3 Steps to Documenting Fire and Storm Damage
If possible, document the internal and external damage ASAP. Talk with recovery officials regarding safety issues you should be aware of – safety first! – as well as key areas/items you should take pictures of.
Keep in mind you may need to be escorted by officials and you may have a short amount of time.
Insured? Don’t do anything until you speak with your agent; it could affect settlements. And ask about the immediate protection you can take to secure your home.
1. Take Photos
WHN Staff TIP – Use Two Cameras: Use both video and still photography. Borrow a camera if yours was destroyed. Consider using a smartphone ONLY if you have a backup phone or you have electricity to charge your phone.
- Start with one area/room and then move to another. If there are two or more people, assign rooms and hallways.
- Take pictures of everything from multiple angles (just like what you see on CSI), even if your house is completely destroyed.
- Take both wide shots and close-up shots of damaged or missing parts of the house, rooms, furnishings, and personal property.
- For each photo and video, include a description of the item, its age, and the cost to buy it now at a current price.
- Keep in mind that you want your photos to show the overall context of the damage so that you can make your case to a claims adjuster. If you have prior pictures that could serve as pre-disaster documentation, find them or ask a relative or friend in another area to download them.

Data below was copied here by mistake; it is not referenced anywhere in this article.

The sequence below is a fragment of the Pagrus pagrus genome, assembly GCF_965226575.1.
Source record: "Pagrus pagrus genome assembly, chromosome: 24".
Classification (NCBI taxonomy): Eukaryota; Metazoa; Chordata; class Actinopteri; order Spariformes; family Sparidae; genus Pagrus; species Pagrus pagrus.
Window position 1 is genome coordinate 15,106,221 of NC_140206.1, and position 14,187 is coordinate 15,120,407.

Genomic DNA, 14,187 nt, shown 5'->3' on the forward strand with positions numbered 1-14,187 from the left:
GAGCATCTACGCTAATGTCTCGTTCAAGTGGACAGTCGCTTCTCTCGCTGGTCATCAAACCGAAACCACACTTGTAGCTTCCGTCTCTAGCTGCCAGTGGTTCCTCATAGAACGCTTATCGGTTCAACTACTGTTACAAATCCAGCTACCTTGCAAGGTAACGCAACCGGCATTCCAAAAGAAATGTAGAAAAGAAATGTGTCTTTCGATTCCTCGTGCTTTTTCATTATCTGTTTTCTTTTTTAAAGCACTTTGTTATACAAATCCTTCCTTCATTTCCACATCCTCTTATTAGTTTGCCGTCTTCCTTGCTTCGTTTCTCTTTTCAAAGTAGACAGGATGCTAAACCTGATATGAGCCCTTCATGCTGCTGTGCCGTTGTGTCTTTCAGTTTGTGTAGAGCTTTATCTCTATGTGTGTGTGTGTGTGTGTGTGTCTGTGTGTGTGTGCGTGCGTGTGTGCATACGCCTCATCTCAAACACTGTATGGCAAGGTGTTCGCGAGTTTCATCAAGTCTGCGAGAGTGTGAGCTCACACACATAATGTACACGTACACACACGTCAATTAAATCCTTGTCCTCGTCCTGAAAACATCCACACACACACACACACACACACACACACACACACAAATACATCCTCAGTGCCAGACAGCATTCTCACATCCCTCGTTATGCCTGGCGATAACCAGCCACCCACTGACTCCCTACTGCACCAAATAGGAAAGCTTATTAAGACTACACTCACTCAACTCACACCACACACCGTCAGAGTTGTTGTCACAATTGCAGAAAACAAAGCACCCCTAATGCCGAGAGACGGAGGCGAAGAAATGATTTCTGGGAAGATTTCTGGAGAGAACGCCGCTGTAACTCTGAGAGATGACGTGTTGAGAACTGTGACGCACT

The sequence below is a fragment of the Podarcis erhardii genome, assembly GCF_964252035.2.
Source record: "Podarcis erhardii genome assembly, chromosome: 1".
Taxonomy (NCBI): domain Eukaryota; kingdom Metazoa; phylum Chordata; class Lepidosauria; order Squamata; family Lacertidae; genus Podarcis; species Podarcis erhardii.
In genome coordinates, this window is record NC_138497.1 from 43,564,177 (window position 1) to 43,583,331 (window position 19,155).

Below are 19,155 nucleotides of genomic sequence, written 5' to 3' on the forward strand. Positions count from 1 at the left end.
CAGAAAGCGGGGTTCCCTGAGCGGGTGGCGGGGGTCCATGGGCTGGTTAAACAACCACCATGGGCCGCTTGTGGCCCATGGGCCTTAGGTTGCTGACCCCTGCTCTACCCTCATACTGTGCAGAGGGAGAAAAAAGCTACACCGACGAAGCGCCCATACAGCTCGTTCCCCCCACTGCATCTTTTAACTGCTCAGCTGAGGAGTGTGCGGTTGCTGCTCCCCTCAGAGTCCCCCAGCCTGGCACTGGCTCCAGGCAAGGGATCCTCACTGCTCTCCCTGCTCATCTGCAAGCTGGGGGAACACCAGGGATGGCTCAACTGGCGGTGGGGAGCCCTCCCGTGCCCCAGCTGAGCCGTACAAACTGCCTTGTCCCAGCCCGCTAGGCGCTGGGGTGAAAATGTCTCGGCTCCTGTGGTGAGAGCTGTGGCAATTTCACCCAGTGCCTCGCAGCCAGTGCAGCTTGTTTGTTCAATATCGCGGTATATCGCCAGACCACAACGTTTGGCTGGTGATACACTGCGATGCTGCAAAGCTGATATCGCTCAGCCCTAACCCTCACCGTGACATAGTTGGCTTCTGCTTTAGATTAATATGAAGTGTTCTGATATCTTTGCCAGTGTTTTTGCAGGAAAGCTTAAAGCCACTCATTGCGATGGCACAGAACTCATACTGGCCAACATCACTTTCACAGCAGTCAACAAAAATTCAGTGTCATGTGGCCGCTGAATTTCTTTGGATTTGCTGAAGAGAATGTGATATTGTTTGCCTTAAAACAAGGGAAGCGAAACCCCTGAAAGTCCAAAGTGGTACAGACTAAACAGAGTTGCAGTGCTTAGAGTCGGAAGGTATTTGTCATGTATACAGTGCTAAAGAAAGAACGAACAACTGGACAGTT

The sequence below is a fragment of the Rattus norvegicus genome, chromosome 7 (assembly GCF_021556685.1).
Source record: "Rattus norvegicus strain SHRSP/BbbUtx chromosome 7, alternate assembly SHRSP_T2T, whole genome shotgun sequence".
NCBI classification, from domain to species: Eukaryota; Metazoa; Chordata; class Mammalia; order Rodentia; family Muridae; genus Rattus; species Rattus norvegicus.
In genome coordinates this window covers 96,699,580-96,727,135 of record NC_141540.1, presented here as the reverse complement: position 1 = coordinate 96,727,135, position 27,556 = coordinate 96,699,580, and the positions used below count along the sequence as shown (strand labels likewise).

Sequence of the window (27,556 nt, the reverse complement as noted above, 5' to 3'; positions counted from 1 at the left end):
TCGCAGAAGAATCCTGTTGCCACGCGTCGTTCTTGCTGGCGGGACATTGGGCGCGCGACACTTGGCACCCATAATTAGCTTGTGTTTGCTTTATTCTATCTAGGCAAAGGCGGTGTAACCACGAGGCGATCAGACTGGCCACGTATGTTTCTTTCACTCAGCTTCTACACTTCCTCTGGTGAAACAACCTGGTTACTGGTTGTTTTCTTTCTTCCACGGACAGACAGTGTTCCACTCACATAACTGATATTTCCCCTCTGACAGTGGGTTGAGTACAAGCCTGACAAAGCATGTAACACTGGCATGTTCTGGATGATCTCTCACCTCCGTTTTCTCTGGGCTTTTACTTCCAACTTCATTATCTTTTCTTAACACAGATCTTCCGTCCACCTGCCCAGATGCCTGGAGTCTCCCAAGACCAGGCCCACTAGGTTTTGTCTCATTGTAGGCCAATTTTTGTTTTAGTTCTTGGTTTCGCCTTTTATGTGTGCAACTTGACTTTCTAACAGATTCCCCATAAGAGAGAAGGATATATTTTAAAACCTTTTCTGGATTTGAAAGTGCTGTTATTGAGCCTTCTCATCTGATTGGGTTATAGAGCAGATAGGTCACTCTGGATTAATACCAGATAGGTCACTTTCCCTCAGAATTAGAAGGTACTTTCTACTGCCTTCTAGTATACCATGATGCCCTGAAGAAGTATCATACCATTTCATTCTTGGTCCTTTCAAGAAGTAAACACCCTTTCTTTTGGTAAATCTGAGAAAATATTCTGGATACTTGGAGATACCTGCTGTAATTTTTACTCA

WHN Reader TIP – Lost Photos in the Storm of Fire? Call family and friends and ask them for pictures they have taken at your house (holidays, birthdays, etc.). The house, rooms, outdoor shots, the garage will be in the background and you can use them as a reference. Photos from others not readily available? Use our home inventory lists to help jog your memory.
WHN Staff TIP – Photo Support: Done any building or remodeling in your home? Contact the architects and remodeling companies you used for past pictures and blueprints of your home. Ask for any other documents that might help support your claim.
2. Inspect Your Possessions
- Remove any undamaged items to a safe area of the house or where you are staying. Too big to move? Cover them with a tarp.
- If possible, do not throw away any damaged goods until after an inventory is made, and you have filed a claim or spoken with your insurance company.
- All damages are taken into consideration in developing your insurance claim.
- Once you and your insurance agent have determined which damaged items you are throwing away, collect them in an area easily accessible for removal by truck or consider renting a portable trash container.
- Make a list of the cleaning you will do or what you’d like professionals to handle.
WHN Reader TIP – Make a Wedding Registry! “My parents had a house fire that was such a complete loss that there was very little remaining from which to compile an inventory of contents. To help jog their memories, they went to Target and created a wedding registry, then they walked through the store and scanned the items they lost in the fire. Granted, the items they lost weren’t exactly the same, but it gave them a printed list of like items to use to create their property claim. We all got a good chuckle about my 45-year-married parents having a ‘new wedding date’.” Jill A., MN
3. Secure Your Property
- Reasonable expenses spent to protect property are part of the loss and generally reimbursed by insurance companies. Check with your agent to learn where your insurance money is coming from and how using the money now affects the money you may need later.
- Arrange to have doors, windows and other areas secured against unauthorized entry. This also helps prevent further damage.
- While examining your home for structural and general damage, take notes. Use sidewalk chalk or wax pencils to mark areas of damage such as dents in aluminum trims, damaged shingles, dented doors, etc.
- Read our articles on hiring a contractor and hiring home restoration company to get tips on what to look for when hiring a professional and questions to ask.